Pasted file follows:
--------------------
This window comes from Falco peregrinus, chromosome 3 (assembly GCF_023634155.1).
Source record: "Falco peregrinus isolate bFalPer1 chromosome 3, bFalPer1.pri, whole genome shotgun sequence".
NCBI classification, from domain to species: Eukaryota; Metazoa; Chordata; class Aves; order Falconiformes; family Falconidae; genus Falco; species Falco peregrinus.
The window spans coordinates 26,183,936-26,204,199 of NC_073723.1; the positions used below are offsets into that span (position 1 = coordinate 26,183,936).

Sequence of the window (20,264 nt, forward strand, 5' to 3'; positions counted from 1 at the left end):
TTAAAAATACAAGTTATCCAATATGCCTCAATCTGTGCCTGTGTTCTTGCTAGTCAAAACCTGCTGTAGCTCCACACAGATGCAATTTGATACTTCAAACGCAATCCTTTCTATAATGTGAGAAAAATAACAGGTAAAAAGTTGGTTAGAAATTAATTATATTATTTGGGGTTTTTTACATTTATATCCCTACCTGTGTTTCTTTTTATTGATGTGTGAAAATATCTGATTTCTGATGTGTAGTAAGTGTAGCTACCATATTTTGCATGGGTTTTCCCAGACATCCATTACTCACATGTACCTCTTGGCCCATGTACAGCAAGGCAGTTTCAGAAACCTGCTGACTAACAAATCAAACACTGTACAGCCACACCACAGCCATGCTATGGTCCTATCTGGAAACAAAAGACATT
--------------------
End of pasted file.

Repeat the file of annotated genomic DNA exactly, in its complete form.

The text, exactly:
This window comes from Falco peregrinus, chromosome 3 (assembly GCF_023634155.1).
Source record: "Falco peregrinus isolate bFalPer1 chromosome 3, bFalPer1.pri, whole genome shotgun sequence".
NCBI classification, from domain to species: Eukaryota; Metazoa; Chordata; class Aves; order Falconiformes; family Falconidae; genus Falco; species Falco peregrinus.
The window spans coordinates 26,183,936-26,204,199 of NC_073723.1; the positions used below are offsets into that span (position 1 = coordinate 26,183,936).

Sequence of the window (20,264 nt, forward strand, 5' to 3'; positions counted from 1 at the left end):
TTAAAAATACAAGTTATCCAATATGCCTCAATCTGTGCCTGTGTTCTTGCTAGTCAAAACCTGCTGTAGCTCCACACAGATGCAATTTGATACTTCAAACGCAATCCTTTCTATAATGTGAGAAAAATAACAGGTAAAAAGTTGGTTAGAAATTAATTATATTATTTGGGGTTTTTTACATTTATATCCCTACCTGTGTTTCTTTTTATTGATGTGTGAAAATATCTGATTTCTGATGTGTAGTAAGTGTAGCTACCATATTTTGCATGGGTTTTCCCAGACATCCATTACTCACATGTACCTCTTGGCCCATGTACAGCAAGGCAGTTTCAGAAACCTGCTGACTAACAAATCAAACACTGTACAGCCACACCACAGCCATGCTATGGTCCTATCTGGAAACAAAAGACATT